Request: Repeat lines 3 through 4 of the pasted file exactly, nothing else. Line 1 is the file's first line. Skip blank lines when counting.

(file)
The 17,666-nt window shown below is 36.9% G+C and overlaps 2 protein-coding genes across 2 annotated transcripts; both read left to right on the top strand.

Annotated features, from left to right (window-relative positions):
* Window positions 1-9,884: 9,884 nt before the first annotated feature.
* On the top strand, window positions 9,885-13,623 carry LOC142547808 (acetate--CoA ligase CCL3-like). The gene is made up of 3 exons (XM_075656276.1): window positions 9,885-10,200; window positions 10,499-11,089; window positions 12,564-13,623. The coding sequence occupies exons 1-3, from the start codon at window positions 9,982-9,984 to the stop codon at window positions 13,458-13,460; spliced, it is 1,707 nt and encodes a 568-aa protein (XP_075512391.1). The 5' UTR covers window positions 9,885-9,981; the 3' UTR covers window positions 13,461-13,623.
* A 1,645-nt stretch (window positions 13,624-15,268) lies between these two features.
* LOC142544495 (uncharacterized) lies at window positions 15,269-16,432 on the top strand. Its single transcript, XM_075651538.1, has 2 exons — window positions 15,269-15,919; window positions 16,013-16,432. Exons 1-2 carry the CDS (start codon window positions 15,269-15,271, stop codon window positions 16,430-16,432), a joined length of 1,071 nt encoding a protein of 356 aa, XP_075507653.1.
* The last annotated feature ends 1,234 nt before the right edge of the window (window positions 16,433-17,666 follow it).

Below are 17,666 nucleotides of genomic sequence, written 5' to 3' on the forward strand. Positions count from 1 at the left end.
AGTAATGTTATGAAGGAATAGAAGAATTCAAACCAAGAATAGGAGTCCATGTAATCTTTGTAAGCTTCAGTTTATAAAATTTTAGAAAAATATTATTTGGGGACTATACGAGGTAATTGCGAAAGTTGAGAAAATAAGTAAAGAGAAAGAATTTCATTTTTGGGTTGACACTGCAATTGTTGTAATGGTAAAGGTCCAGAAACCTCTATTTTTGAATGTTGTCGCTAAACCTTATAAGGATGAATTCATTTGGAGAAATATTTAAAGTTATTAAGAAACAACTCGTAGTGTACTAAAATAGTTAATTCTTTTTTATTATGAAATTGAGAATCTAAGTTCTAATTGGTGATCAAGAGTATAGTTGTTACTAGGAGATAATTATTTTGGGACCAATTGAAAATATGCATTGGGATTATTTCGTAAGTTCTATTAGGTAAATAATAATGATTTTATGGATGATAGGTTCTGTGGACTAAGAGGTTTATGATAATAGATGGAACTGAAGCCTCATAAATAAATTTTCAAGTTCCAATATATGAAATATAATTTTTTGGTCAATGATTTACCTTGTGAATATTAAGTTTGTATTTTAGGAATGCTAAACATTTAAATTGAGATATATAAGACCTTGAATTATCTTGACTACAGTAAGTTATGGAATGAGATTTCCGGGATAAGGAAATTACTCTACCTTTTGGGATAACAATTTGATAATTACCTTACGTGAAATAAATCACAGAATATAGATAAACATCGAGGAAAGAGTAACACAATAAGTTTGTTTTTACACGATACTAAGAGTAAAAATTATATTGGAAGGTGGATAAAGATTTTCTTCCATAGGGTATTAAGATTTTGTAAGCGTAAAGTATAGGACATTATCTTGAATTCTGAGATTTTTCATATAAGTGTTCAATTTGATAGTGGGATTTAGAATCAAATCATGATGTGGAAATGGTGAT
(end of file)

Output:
* Window positions 1-9,884: 9,884 nt before the first annotated feature.
* On the top strand, window positions 9,885-13,623 carry LOC142547808 (acetate--CoA ligase CCL3-like). The gene is made up of 3 exons (XM_075656276.1): window positions 9,885-10,200; window positions 10,499-11,089; window positions 12,564-13,623. The coding sequence occupies exons 1-3, from the start codon at window positions 9,982-9,984 to the stop codon at window positions 13,458-13,460; spliced, it is 1,707 nt and encodes a 568-aa protein (XP_075512391.1). The 5' UTR covers window positions 9,885-9,981; the 3' UTR covers window positions 13,461-13,623.